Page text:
Republic of Srpska (RS) PM Milorad Dodik said that Bosnia-Herzegovina could fall apart if the international community continues pressuring its institutions.
Dodik said that the international community is “constantly working on violating the sovereignty of Bosnia and the two entities, as well as their institutions”.
“Bosnia-Herzegovina has international subjectivity and legitimacy, but does not have them internally. If they continue with these pressures, Bosnia will fall apart, because its institutions will not be able to handle the burden,” Dodik said.
In another interview, this time for Belgrade’s Večernje Novosti newspaper, the RS premier said that he is “not sure anymore whether even minor changes to the Constitution would be possible”.
“If the meeting in Butmir with Swedish Foreign Minister Carl Bildt, American Under Secretary of State James Steinberg and European Enlargement Commission Olli Rehn was set up just to please the Bosniaks [Bosnian Muslims], then that is another mistake of the international community and we will not participate in it,” Dodik said.
But he noted that this does not mean that RS officials will pull lout of negotiations, adding that the “question is what can be achieved”, and that this is what “should be discussed”.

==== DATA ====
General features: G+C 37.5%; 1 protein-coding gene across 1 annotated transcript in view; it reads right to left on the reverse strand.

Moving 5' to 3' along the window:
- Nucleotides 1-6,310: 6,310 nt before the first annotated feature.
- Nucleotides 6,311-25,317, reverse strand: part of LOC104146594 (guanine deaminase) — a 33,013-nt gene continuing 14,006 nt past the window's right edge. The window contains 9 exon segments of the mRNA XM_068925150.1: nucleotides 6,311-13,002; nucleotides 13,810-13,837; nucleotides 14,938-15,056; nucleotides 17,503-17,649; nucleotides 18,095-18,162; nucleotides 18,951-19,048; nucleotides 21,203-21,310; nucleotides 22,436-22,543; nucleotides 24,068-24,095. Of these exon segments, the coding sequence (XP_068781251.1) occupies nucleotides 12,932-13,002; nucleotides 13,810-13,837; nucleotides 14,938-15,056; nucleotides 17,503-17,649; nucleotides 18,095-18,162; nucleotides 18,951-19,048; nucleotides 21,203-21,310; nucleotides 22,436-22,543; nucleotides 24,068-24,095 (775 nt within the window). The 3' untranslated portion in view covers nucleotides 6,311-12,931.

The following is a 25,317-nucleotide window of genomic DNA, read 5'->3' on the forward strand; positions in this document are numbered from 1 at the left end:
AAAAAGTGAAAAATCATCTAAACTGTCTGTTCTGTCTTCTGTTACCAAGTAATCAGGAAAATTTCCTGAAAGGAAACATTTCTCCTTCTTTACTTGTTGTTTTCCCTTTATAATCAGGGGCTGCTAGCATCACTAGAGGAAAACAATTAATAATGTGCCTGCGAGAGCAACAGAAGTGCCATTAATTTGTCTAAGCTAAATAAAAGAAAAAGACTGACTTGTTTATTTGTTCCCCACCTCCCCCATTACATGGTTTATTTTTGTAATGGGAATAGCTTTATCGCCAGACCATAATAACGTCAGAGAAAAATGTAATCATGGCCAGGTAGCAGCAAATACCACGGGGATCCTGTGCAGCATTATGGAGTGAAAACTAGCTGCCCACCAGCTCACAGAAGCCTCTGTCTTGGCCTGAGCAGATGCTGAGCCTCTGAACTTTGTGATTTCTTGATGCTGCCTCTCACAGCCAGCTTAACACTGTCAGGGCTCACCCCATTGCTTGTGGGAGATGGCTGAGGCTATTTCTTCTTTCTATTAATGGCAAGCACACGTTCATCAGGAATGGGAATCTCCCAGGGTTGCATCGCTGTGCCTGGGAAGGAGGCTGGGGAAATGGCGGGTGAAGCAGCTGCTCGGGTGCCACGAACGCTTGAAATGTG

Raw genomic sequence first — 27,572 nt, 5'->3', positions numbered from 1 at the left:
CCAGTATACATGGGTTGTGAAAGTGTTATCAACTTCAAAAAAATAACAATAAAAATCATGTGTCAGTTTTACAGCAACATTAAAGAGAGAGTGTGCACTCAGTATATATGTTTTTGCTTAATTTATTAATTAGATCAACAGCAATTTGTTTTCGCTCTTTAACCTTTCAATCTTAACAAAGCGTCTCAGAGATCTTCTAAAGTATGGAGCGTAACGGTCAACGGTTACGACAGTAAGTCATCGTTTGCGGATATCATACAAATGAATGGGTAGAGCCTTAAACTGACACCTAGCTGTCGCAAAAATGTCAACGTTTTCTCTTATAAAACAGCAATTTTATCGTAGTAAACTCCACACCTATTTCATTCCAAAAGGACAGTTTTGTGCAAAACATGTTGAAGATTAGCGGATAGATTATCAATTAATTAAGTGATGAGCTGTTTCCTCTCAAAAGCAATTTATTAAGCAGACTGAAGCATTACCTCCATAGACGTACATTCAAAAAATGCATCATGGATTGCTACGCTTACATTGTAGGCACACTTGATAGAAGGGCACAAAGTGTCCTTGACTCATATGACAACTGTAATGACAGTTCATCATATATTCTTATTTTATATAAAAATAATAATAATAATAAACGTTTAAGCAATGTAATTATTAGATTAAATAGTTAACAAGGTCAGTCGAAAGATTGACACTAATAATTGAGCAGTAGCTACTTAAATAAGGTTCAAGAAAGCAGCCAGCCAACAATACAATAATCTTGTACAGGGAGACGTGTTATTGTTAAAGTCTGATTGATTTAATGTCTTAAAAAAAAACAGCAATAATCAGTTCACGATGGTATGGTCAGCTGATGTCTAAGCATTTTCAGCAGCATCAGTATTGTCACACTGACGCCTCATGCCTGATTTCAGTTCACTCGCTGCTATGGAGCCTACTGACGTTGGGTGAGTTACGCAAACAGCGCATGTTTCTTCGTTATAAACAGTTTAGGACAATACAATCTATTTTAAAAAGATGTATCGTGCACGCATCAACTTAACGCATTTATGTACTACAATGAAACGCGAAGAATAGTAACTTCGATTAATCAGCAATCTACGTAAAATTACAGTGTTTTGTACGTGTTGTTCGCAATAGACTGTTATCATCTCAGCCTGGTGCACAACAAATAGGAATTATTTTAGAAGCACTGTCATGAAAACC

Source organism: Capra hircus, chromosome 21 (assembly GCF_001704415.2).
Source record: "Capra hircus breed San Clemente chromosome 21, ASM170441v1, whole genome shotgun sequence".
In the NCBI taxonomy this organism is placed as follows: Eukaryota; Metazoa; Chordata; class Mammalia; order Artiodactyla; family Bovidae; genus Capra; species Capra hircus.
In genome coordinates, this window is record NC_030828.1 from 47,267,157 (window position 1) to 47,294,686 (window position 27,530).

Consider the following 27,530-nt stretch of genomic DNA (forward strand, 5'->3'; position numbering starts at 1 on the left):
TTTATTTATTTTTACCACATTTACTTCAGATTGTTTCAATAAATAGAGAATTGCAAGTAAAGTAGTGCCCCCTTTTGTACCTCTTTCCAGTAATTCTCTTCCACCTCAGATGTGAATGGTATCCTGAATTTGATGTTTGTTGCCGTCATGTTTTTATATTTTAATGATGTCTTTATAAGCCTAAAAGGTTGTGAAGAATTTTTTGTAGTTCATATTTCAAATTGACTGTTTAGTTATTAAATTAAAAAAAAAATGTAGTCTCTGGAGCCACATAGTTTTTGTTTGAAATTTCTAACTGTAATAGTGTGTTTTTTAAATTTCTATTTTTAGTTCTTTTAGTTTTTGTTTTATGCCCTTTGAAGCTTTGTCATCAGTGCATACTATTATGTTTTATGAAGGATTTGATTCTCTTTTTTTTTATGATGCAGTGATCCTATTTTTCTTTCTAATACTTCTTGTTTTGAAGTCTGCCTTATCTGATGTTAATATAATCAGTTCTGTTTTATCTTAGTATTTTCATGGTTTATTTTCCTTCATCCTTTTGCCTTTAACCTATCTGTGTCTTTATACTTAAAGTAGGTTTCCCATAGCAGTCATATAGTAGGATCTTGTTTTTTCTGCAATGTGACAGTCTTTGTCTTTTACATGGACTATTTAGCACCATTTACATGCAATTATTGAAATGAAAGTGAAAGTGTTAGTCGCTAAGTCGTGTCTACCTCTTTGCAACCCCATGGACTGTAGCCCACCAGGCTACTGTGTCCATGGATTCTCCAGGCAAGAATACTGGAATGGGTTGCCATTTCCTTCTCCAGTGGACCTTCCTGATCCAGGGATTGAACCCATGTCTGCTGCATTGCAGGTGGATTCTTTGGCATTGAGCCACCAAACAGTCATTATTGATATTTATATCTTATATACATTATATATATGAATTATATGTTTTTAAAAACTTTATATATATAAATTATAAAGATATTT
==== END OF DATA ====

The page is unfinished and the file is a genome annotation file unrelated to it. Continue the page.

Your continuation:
He said that the country is deeply divided and that “foreigns must say whether anyone asked the people of Bosnia-Herzegovina if they want to live in Bosnia-Herzegovina”.
“The Dayton Accord was signed by Serbia, Croatia and some bodies of Bosnia-Herzegovina, which were represented by Alija Izetbegović. Annex 4 of the Dayton Agreement, the Bosnian Constitution, was signed by RS, the Federation and some joint bodies of Bosnia, Croatia and Serbia. This means that the Constitution can be changed only in this set up, everything else is not serious or sustainable,” Dodik said.
He explained that the Serb entity, RS, is a side and signatory without which there can be no agreement.
The prime minister also told the newspaper that a compromise with the Bosniaks and Croats – who form the second entity, the Bosnian Federation – is possible, “but only if it does not have negative effects on RS”.
“If I said that minimal constitutional changes are possible, I am not sure about that anymore now,” Dodik noted.
He added that he said at the meeting with European officials that RS does not have interest or need to change the Constitution and that the entity will not give up its powers.
Dodik said that Serbian President Boris Tadić offered “his already known stances – that Serbia supports the Dayton Accord strongly and the two-entity format, and that it will accept any agreement between the three constitutive peoples.”